At parties it was always men who noticed and remarked bitchily on Barbara Amiel’s pauvre jewels. Once, when she was wearing a loaned diamond necklace, the billionaire Jacob Rothschild sneered — correctly: ‘You’re wearing a tiara around your neck. Rather large! Is it comfortable?’
However, I’ve always suspected that when you get to this stratosphere of wealth, it is more about the men who buy the jewels than the women who wear them. (Perhaps we should make an exception for Beyoncé in her million-dollar emerald earrings singing at the inauguration of Barack Obama — the perfect blend of international girl power; inspiration and aspiration in one gorgeous image)
Later, the ‘King of Wall Street’ John Gutfreund told her that her emerald earrings were the wrong shade of green — they had too much oil in them.
How hateful of these people!
Yet after all her years of exposure to this ghastly gavotte of greed, Amiel concludes: ‘No matter how much you look into a gem stone, there isn’t really that much to see, even as you rhapsodise about its eternal flame or some such balderdash. It’s just status, adornment, wampum — a means to barter or transport wealth easily across borders.’
She’s so right. Don’t expect to see me in my ruby tiara ever again.
Does the Government really want at army of Covid marshals snitching on their neighbours? ‘Is Covid-19 turning us into a latter day East Germany?’ tweeted ITN’s political editor Robert Peston on this voluntary call to arms on Twitter. It suggests a nightmare scenario of busybodies in the mould of Gareth from The Office and Hyacinth Bucket taking it upon themselves to lay down the law. The sad thing is there are plenty of people out there just aching to put on a high vis vest and march around telling everyone what to do and where to go. Don’t park there, Madam. Put that barbecue out, turn off your engine, pick up that litter, put on a mask, turn down the music, keep your distance, be quiet, go home. What is even more tragic is that I am one of them. Where do I sign up? I’ve already got the whistle, the loudhailer and the pull-on bossy boots. STEP AWAY FROM THE communal PICK AND MIX, Sir. You’ll only do yourself a mischief.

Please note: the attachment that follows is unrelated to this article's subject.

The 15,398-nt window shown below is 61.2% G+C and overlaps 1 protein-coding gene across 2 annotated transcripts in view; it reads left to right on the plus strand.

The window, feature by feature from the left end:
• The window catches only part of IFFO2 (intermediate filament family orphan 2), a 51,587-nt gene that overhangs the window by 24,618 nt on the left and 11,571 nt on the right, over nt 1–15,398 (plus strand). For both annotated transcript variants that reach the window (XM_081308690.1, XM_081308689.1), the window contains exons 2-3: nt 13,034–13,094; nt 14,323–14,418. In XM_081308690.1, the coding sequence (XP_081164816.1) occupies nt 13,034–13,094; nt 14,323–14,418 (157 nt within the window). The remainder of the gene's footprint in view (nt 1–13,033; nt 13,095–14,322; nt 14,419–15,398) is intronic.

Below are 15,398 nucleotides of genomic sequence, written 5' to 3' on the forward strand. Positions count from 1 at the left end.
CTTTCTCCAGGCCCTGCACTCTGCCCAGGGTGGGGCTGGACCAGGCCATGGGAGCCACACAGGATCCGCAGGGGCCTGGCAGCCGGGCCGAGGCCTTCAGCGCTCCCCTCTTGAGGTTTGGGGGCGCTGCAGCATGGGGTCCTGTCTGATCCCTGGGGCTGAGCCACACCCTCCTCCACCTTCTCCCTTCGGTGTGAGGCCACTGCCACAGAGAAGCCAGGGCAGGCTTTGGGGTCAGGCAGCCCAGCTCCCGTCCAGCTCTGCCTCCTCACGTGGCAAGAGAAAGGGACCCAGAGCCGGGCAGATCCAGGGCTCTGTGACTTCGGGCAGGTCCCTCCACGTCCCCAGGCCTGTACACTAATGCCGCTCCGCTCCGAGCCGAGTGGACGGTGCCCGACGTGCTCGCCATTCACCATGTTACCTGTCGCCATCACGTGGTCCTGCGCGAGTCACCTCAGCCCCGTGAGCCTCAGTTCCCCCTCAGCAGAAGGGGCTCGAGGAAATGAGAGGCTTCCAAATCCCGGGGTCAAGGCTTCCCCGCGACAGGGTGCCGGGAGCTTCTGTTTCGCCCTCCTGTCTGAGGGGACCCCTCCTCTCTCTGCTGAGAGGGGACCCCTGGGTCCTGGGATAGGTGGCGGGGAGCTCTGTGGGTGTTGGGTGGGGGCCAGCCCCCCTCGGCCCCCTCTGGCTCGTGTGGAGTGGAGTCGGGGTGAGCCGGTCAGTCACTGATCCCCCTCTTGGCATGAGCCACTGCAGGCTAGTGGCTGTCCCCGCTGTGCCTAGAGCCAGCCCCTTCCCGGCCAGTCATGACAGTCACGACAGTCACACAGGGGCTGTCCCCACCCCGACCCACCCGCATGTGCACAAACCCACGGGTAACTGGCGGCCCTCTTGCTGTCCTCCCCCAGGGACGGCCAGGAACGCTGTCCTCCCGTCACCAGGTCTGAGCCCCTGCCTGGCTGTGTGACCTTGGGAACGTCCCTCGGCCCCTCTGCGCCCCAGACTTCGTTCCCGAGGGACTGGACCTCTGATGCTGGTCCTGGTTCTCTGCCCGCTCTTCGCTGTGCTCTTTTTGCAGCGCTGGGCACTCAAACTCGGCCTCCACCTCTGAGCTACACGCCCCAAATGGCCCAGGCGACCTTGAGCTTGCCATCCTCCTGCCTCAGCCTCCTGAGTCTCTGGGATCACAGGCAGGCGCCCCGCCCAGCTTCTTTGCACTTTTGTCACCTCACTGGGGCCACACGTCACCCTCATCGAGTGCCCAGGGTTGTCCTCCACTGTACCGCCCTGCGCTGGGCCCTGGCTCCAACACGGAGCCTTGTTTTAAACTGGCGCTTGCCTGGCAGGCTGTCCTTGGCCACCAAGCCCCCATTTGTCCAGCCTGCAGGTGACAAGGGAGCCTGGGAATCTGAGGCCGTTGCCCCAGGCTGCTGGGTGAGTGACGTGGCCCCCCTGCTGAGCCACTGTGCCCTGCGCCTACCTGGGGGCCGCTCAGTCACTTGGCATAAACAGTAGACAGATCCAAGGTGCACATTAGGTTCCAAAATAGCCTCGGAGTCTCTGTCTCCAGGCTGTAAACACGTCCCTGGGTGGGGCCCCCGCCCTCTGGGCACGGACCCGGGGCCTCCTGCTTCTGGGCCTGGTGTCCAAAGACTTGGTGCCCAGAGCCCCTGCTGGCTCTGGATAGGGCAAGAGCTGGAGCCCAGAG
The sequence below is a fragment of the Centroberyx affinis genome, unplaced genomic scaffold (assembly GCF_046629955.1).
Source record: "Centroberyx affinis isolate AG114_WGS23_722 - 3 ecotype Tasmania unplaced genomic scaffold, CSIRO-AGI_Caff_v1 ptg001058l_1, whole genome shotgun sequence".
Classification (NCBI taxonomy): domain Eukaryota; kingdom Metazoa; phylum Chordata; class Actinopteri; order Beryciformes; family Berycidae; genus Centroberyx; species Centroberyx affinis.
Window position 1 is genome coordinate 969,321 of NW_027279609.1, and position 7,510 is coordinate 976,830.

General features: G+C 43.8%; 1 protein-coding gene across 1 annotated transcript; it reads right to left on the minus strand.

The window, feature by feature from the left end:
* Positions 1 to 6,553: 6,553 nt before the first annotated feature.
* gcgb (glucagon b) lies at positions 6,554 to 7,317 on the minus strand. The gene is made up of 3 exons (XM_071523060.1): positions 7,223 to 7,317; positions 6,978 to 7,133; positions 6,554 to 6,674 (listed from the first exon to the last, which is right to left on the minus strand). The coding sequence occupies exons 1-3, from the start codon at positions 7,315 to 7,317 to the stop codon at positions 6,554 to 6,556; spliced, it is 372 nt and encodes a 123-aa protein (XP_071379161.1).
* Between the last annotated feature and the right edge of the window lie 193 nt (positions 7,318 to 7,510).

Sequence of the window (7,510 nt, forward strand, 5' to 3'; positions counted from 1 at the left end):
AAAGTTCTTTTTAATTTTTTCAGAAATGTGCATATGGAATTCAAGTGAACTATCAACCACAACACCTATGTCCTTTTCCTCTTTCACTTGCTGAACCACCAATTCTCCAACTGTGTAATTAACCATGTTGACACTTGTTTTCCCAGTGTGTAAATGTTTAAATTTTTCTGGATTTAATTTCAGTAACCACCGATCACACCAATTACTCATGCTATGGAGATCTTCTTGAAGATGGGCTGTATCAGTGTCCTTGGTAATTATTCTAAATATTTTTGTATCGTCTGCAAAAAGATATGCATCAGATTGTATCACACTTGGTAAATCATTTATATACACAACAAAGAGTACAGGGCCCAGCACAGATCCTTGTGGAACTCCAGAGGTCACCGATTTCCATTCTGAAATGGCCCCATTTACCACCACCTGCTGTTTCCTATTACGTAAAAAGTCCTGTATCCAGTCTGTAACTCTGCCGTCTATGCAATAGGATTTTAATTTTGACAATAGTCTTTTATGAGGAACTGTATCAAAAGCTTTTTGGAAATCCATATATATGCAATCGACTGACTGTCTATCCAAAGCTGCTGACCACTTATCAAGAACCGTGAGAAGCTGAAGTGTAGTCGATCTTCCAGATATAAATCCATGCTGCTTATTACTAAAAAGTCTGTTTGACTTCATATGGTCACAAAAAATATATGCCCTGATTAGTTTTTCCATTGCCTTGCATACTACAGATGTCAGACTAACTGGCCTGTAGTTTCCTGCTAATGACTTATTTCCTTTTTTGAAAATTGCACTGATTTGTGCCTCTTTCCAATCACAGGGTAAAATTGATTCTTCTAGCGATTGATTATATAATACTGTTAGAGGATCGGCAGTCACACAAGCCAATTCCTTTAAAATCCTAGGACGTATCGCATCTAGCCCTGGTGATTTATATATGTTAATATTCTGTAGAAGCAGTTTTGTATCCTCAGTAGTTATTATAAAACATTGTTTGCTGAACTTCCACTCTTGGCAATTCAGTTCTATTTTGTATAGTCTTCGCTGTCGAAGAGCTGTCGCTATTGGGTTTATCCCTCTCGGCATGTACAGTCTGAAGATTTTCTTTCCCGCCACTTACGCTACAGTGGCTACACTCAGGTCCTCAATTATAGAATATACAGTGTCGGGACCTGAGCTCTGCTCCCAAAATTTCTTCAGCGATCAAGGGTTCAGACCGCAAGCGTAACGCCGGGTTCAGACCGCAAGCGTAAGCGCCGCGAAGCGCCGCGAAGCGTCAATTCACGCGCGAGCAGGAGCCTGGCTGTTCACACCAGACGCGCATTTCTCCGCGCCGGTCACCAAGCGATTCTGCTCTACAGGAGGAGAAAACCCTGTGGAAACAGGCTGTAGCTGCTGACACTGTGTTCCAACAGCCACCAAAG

I’m still stewing over my teapot
It was a bit of junk destined for a charity shop after decades in a garage and a loft. But a tiny ‘teapot’ in Derbyshire turned out to be a 250-year-old Chinese wine jug worth up to £100,000.